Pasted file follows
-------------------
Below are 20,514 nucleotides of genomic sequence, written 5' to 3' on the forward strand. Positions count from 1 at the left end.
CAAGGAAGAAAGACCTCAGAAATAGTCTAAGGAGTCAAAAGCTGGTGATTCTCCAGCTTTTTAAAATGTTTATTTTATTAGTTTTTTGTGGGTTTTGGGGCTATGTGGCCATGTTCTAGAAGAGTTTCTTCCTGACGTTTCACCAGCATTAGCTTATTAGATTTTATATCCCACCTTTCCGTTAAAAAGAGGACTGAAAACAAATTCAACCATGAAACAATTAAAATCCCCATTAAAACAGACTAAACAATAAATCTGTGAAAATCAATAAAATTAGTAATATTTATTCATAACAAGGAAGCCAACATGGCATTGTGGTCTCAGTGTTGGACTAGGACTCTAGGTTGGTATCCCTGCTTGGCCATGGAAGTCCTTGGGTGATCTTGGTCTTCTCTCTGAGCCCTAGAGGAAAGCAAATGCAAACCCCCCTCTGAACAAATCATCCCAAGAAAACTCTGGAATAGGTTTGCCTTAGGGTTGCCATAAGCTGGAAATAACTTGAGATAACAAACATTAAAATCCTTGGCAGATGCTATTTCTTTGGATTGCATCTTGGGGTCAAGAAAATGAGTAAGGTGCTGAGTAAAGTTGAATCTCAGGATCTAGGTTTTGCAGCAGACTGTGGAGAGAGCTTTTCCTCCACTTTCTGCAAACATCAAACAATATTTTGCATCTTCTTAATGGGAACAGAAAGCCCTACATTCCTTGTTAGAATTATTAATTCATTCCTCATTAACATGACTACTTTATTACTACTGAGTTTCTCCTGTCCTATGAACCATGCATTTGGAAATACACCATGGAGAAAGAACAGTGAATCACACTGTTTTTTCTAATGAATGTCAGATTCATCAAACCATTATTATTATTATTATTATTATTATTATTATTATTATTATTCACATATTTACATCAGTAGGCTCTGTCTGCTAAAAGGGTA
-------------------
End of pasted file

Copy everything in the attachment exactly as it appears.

Below are 20,514 nucleotides of genomic sequence, written 5' to 3' on the forward strand. Positions count from 1 at the left end.
CAAGGAAGAAAGACCTCAGAAATAGTCTAAGGAGTCAAAAGCTGGTGATTCTCCAGCTTTTTAAAATGTTTATTTTATTAGTTTTTTGTGGGTTTTGGGGCTATGTGGCCATGTTCTAGAAGAGTTTCTTCCTGACGTTTCACCAGCATTAGCTTATTAGATTTTATATCCCACCTTTCCGTTAAAAAGAGGACTGAAAACAAATTCAACCATGAAACAATTAAAATCCCCATTAAAACAGACTAAACAATAAATCTGTGAAAATCAATAAAATTAGTAATATTTATTCATAACAAGGAAGCCAACATGGCATTGTGGTCTCAGTGTTGGACTAGGACTCTAGGTTGGTATCCCTGCTTGGCCATGGAAGTCCTTGGGTGATCTTGGTCTTCTCTCTGAGCCCTAGAGGAAAGCAAATGCAAACCCCCCTCTGAACAAATCATCCCAAGAAAACTCTGGAATAGGTTTGCCTTAGGGTTGCCATAAGCTGGAAATAACTTGAGATAACAAACATTAAAATCCTTGGCAGATGCTATTTCTTTGGATTGCATCTTGGGGTCAAGAAAATGAGTAAGGTGCTGAGTAAAGTTGAATCTCAGGATCTAGGTTTTGCAGCAGACTGTGGAGAGAGCTTTTCCTCCACTTTCTGCAAACATCAAACAATATTTTGCATCTTCTTAATGGGAACAGAAAGCCCTACATTCCTTGTTAGAATTATTAATTCATTCCTCATTAACATGACTACTTTATTACTACTGAGTTTCTCCTGTCCTATGAACCATGCATTTGGAAATACACCATGGAGAAAGAACAGTGAATCACACTGTTTTTTCTAATGAATGTCAGATTCATCAAACCATTATTATTATTATTATTATTATTATTATTATTATTATTATTCACATATTTACATCAGTAGGCTCTGTCTGCTAAAAGGGTA